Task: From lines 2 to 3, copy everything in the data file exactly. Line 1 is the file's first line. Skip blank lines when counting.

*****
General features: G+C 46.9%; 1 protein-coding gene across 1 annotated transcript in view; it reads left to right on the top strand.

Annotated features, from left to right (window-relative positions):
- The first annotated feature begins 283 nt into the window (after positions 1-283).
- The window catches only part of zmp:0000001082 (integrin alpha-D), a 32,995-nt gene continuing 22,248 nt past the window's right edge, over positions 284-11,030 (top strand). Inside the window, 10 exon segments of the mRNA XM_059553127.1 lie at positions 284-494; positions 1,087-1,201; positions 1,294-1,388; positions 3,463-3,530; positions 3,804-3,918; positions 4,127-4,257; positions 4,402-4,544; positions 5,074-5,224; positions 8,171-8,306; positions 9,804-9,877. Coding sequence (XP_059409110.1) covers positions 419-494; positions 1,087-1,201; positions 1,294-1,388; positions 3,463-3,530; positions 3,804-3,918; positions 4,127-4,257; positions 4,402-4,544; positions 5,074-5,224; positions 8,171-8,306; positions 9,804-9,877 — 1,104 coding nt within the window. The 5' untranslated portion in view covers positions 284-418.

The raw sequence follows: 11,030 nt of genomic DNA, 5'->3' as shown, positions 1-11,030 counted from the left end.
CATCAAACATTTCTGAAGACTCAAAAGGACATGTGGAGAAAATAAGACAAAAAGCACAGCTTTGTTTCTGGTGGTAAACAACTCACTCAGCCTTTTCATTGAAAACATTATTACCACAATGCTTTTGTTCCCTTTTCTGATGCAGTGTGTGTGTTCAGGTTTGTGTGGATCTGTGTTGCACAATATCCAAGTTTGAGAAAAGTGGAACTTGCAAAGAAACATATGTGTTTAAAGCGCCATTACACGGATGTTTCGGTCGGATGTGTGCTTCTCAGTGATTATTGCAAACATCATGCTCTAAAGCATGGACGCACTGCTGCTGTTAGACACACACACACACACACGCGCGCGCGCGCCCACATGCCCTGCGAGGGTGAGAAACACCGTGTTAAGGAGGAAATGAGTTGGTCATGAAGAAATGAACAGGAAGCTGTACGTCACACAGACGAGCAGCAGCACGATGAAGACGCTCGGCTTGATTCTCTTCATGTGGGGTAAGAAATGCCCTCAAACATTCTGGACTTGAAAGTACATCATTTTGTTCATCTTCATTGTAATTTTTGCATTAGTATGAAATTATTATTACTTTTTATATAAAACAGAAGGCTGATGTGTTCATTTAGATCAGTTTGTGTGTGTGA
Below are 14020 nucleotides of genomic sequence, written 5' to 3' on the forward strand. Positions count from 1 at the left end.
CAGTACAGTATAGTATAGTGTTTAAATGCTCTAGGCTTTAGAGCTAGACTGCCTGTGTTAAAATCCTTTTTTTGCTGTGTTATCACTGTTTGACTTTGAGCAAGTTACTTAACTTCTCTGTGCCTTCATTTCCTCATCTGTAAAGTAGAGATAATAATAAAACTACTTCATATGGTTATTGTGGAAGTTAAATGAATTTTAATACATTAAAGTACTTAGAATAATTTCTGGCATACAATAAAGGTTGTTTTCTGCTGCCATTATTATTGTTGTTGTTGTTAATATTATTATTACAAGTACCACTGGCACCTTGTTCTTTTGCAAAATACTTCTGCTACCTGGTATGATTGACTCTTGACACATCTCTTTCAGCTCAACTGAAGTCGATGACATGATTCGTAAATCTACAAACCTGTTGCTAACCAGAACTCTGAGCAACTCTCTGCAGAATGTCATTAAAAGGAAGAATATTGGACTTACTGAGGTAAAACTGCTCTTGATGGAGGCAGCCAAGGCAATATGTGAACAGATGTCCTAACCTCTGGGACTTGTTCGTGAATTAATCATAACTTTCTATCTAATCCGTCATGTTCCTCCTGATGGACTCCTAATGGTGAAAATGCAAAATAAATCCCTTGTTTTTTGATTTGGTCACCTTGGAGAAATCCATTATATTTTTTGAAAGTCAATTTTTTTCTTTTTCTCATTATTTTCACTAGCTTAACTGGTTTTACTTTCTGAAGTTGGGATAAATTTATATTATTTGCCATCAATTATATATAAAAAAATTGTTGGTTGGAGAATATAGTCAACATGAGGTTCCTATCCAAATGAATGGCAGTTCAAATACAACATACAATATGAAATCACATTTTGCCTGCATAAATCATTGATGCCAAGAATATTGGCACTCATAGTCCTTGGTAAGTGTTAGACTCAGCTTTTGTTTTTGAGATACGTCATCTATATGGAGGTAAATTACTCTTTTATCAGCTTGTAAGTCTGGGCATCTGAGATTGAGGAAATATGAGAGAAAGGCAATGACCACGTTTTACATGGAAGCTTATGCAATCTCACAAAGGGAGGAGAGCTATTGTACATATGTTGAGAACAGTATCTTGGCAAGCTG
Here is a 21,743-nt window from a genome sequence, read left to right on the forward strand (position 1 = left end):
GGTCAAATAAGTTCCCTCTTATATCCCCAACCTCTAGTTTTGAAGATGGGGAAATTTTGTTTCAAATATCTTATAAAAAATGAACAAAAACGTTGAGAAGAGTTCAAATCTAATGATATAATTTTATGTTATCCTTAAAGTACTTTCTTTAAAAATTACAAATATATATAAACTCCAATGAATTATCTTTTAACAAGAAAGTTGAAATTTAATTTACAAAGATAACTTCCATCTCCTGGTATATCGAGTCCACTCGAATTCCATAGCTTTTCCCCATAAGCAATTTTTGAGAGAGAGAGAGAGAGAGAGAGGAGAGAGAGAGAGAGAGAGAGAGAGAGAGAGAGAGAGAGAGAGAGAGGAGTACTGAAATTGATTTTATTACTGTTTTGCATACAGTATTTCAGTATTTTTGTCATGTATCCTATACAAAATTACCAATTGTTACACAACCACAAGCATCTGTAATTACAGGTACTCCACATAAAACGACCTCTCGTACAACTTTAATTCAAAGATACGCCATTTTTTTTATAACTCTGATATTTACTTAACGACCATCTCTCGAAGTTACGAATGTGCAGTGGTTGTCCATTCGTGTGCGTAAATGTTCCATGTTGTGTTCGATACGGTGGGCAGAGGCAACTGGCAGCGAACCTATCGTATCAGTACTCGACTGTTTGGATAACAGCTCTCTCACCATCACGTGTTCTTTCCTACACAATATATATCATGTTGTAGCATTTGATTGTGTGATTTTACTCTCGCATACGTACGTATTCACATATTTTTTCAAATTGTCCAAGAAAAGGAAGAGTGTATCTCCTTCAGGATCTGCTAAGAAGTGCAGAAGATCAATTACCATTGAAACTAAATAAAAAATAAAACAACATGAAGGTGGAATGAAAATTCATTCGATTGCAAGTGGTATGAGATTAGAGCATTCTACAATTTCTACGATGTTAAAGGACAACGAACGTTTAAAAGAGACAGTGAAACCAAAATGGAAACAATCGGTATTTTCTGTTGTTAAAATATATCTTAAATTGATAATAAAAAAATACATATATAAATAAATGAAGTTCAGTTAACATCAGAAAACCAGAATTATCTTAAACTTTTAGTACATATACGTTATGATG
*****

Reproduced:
Annotated features, from left to right (window-relative positions):
- The first annotated feature begins 283 nt into the window (after positions 1-283).